Pratt & Whitney’s celebrated turbine test laboratory in East Hartford — the cradle for the development of its first jet engines in the 1950s and a long line that would follow — took more than two years to build atop the banks of the Connecticut River.
Now, it is taking that long to demolish.
Once, the Andrew Willgoos Turbine Laboratory sprawled out over nearly 60 acres and was the largest, privately-owned turbine research facility in the world. Through the 1970s, it was the primary test facility for Pratt’s jet engines; and even though it couldn’t handle larger engines such as those that equipped the Boeing 777 airliner in the mid-1980s, it remained in use until about seven years ago.
Demolition has been underway for two years, but is now nearing completion. Pratt is finalizing the sale of about 4.5 acres of the site, off High Street, to neighboring Goodwin College for a magnet high school. The remaining 55 acres backing up to the river are expected to be sold as well.
On a visit to the site a few days ago, I spoke with Jeff Bridgman, who manages Pratt facilities in East Hartford and Middletown, as we looked past the rubble of a half dozen buildings already razed to the main test building. All that remains there is the precast concrete columns looking like massive cinder blocks that appear to defy efforts of heavy-duty pounding equipment chipping away at them.
Bridgman said the columns are nearly five feet thick in some places.
“They had to handle the vibration of the engines,” Bridgman told me. “They are tough to knock down.”
Pratt didn’t have an estimate for demolition costs, but it could easily run well into the millions of dollars. The razing of the site stretched out because asbestos first needed to be removed. Much of the concrete rubble is being recycled on the site, filling in foundations sunk deep into the ground.
In the past decade, this stretch of riverfront has changed dramatically, as Goodwin College has expanded its campus. Where once there was an oil tank “farm,” the college’s main academic building stands. Construction has begun on one magnet high school and there are plans for another.
But in the late 1940s, this was Pratt country, where a decade earlier it built its massive headquarters and manufacturing plant on Main Street. It also was the end of the World War II, an era when Pratt prospered with military contracts for its piston-driven engines but it also faced a new daunting reality. Pratt would have to get in the jet engine business to survive.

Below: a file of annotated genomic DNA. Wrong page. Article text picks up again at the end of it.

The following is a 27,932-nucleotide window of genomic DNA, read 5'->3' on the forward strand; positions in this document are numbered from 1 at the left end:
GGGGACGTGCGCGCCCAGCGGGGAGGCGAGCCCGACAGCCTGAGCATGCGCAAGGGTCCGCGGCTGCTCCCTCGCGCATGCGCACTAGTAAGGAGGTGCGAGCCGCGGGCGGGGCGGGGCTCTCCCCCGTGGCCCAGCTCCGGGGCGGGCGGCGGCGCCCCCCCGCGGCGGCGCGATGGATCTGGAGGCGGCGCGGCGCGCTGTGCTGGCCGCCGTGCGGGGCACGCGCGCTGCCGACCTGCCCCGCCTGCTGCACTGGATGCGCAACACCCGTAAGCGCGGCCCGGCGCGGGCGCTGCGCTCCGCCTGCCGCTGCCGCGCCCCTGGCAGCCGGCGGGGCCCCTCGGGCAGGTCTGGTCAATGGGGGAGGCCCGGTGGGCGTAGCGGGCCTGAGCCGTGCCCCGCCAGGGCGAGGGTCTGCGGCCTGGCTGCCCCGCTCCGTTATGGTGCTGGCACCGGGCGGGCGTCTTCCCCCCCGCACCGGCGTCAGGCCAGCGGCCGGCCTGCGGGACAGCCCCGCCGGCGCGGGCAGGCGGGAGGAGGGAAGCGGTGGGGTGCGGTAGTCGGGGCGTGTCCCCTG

In his 2008 book, “Dependable Engines: The Story of Pratt & Whitney,” former Pratt spokesman Mark P. Sullivan tells the story of how Pratt executives approached Frederick Rentschler, founder and president of parent company United Aircraft, and the board of directors about building a new, multimillion dollar test lab. The lab, they argued, would be essential to developing jet engines.
“It was one of those ‘bet the company’ moves that are so famous in aviation,” Sullivan writes. One Pratt executive many years later recalls:
“The laboratory was going to cost $15 million. That doesn’t sound like much today but it was a lot of money back then. I think the total fixed assets of the corporation was maybe around $10 million, and the thought of a $15 million addition to those assets was a pretty tough lump for the directors to go for.”
Construction began in 1947 and the new facility was opened in mid-1950. From the outside, the complex appeared as tall, windowless concrete cubes, rarely open to the public. But inside, Pratt engineers tested engines and components in simulated atmospheres from sea level to an altitude of 100,000 feet, according to Sullivan. The power to run the altitude test cells incredibly came from the boiler and engines of a surplus Navy destroyer escort.
Pratt chose to name the facility after Willgoos, who was the chief engineer of Pratt from the time it was organized on Capitol Avenue in Hartford in 1925. Willgoos was instrumental in the development of the Pratt’s famous line of Wasp engines. During World War II, nearly 364,000 “Twin Wasp” engines were produced by Pratt & its licensees, according to Sullivan.
Willgoos didn’t live to see the test lab that would bear his name. He died in 1949 shoveling snow in his driveway so he could come into work, Sullivan wrote.
The lab was expanded several times in the 1950s, eventually encompassing 25 test cells. The growth did not come without incident, however. In 1959, during the construction of one addition, an explosion killed a Pratt worker, according to accounts in both The Courant and The Hartford Times.
Today, Pratt does much of its engine testing in Middletown where it built a lab to accommodate larger engines and West Palm Beach, Fla.
“We simply outgrew it here,” Bridgman told me.
Did you work at the Willgoos lab or have any memories of the once-celebrated facility? Please share your stories below.